The Office of the Future Generations Commissioner for Wales has recently celebrated its first anniversary. This newsletter edition is dedicated to this important milestone.
In response to the provocations by Peter Davies and Sándor Fülöp at the FDSD event 'A Future Generations Commissioner for the UK', Andrea Westall argues that we need to think beyond institutions in isolation. While Commissioners may have an important role to play, we need to be creative in developing governance structures that promote long-term thinking at all levels.
In this provocation, Peter Davies offers personal reflections on his role in the development of the Future Generations Commissioner for Wales within the broader story of the journey of devolution – a journey that started with the duty to promote sustainable development in the initial Government of Wales Act. His role in this story begins in 2006 when he was appointed to the UK Sustainable Development Commission as Commissioner for Wales.
The imminent ecological crises and our consumer society's lack of receptivity to this bad news mean that an independent, authentic voice is needed to represent the interests of future generations. In this provocation, Sándor Fülöp draws on his experience as Hungarian Ombudsman to explain the necessity and powers of a future generations organisation.
Does the United Kingdom need a Commissioner for Future Generations? What would that role look like and how could we set it up? Participants at an event in April 2017, hosted by FDSD in in partnership with the Centre for the Understanding of Sustainable Prosperity and the Centre for the Study of Democracy suggest there is room for an ombudsman-type role to represent the interests of unborn generations, and identify three possible roads towards it.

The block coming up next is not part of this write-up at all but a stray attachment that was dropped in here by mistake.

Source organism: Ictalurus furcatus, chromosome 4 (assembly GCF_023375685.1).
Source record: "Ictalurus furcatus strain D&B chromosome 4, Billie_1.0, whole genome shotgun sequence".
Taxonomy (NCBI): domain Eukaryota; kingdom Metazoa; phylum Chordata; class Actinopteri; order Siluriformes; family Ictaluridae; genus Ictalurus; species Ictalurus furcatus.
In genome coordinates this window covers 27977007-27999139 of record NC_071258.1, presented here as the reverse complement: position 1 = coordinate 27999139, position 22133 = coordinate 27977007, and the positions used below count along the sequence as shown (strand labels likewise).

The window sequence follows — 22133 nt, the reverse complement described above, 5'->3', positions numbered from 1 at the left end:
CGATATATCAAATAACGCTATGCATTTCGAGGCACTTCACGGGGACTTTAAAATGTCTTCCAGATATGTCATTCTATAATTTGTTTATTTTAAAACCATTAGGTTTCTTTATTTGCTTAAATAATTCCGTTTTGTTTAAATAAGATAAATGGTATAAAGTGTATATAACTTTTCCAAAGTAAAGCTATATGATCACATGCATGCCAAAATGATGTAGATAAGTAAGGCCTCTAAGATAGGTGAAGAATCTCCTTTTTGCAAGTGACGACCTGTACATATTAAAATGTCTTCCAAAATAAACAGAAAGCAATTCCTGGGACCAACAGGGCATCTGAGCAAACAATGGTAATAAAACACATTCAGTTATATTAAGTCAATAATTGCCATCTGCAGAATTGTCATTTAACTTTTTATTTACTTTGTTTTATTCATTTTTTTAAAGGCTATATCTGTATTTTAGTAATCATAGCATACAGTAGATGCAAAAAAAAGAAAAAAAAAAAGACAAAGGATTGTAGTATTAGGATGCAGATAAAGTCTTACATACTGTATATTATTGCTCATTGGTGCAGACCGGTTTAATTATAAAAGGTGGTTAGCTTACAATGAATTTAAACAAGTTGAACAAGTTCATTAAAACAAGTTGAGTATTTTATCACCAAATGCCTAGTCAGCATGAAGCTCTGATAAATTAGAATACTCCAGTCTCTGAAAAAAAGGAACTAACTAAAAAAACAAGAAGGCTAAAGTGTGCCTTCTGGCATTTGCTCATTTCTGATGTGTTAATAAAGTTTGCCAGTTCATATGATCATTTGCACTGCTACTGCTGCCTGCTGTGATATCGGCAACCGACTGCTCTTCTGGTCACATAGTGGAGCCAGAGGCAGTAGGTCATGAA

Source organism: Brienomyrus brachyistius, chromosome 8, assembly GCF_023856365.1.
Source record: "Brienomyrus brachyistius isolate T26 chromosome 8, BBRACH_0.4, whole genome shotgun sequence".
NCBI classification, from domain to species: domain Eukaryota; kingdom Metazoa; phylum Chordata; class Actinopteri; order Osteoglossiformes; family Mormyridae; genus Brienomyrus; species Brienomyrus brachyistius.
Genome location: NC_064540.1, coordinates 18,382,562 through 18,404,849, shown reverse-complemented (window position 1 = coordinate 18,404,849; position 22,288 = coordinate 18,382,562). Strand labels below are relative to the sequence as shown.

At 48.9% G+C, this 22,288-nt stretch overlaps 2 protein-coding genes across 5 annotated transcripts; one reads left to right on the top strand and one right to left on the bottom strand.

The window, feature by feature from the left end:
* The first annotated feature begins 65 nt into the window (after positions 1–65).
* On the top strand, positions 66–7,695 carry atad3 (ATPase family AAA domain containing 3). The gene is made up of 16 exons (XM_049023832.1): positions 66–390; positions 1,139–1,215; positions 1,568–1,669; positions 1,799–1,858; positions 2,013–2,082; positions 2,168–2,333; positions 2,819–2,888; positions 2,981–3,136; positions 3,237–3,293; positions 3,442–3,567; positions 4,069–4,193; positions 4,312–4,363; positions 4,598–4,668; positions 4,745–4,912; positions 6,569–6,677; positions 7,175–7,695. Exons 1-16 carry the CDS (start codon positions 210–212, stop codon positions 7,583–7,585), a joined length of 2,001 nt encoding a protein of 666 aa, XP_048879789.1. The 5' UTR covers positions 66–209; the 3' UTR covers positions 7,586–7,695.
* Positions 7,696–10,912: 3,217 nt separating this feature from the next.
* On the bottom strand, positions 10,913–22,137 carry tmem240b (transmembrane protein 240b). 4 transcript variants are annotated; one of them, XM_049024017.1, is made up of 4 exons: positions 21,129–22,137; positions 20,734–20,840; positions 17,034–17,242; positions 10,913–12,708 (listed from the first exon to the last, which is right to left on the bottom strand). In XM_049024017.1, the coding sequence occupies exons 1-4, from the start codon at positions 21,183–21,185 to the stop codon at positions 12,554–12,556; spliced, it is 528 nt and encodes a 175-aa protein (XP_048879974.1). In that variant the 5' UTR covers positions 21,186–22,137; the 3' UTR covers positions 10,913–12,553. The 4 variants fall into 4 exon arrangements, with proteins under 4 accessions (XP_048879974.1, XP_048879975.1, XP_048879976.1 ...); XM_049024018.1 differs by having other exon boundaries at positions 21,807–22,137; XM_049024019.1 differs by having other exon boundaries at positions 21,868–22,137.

Sophie Howe, Future Generations Commissioner for Wales, reflects on her first year in office.
The Future Generations Commissioner for Wales was established just over a year ago. We asked Anne Meikle, Head of WWF Cymru, to reflect on this novel institution.
In response to the provocations by Peter Davies and Sándor Fülöp at the FDSD event ‘A Future Generations Commissioner for the UK‘, Victor Anderson reminds us that there are a variety of approaches to safeguarding the interests of future generations. Our focus can be on any of the three different traditional branches of government in the UK: the executive, legislature, and judiciary.
The Commission for Future Generations was established in Israel in 2001 and lasted for one term of office until 2006. The Commission had a specific focus on the practices of the Knesset: the Commissioner was empowered to examine any parliamentary bill and secondary legislation where it judged potential harm on future generations and to express opinions during legislative committee deliberations or as an attachment to bills.
On April 11th, FDSD, in collaboration with the the Centre for the Study of Democracy (CSD) and the Centre for the Understanding of Sustainable Prosperity (CUSP), organised an event to discuss the potential to establish a UK-wide Commissioner for Future Generations.